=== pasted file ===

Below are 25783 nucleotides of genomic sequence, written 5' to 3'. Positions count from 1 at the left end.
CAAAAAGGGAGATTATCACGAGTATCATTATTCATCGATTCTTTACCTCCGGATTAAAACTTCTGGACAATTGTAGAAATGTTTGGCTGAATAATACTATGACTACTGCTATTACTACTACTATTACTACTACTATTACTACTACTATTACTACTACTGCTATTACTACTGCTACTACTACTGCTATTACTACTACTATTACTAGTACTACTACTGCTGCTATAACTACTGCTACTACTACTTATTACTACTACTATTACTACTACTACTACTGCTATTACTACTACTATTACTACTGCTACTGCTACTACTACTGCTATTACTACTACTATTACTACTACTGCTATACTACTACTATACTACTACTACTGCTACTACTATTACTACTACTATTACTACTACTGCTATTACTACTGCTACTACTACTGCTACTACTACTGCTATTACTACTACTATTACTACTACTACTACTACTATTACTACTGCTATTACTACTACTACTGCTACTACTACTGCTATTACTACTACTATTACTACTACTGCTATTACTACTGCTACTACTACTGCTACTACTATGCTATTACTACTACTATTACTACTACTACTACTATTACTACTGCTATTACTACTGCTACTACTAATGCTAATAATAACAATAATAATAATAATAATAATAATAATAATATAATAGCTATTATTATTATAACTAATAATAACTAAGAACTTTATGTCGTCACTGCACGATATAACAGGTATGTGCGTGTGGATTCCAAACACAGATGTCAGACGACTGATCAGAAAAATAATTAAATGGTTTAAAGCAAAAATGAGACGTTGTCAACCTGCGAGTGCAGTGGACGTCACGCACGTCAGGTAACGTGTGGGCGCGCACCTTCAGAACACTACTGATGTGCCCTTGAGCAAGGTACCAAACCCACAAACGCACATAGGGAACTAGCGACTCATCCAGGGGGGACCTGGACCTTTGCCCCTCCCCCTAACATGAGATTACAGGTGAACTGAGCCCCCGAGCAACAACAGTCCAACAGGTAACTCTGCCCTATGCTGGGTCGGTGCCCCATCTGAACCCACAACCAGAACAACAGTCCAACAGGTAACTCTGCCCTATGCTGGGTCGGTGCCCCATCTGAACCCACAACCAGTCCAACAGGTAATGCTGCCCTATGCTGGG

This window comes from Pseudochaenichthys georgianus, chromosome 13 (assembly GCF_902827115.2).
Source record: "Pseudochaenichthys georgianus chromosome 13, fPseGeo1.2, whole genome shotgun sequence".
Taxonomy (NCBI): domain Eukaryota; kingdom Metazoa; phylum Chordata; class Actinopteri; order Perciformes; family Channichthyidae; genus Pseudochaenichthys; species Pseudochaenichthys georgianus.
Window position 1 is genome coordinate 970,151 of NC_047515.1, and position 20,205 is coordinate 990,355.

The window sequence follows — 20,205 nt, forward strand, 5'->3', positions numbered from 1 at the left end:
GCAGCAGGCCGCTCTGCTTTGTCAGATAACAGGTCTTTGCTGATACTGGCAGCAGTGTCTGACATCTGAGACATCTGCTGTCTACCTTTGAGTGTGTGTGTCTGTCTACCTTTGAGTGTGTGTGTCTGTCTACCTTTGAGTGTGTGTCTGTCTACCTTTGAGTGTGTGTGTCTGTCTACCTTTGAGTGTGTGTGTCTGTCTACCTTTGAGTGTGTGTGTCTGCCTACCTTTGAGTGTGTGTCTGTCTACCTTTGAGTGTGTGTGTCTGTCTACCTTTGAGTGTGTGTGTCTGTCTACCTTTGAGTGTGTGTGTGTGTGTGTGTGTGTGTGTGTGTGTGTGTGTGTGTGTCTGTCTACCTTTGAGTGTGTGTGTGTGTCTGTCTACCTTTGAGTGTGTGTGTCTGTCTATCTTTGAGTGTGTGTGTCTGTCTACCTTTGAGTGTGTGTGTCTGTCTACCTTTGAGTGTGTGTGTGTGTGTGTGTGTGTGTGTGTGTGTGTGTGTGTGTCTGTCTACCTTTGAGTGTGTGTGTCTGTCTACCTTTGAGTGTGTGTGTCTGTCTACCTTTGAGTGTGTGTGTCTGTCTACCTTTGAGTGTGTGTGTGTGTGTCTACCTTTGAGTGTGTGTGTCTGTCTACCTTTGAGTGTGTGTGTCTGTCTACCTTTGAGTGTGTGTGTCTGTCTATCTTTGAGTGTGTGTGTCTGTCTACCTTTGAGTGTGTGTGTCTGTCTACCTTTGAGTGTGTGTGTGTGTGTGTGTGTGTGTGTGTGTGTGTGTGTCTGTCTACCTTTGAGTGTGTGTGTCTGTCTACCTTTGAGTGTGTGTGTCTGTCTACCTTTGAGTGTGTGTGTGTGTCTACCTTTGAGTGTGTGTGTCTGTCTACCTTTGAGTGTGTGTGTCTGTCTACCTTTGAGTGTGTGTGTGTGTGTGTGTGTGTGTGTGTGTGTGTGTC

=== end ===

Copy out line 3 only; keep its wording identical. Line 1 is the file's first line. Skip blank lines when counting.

This window comes from Pseudochaenichthys georgianus, chromosome 13 (assembly GCF_902827115.2).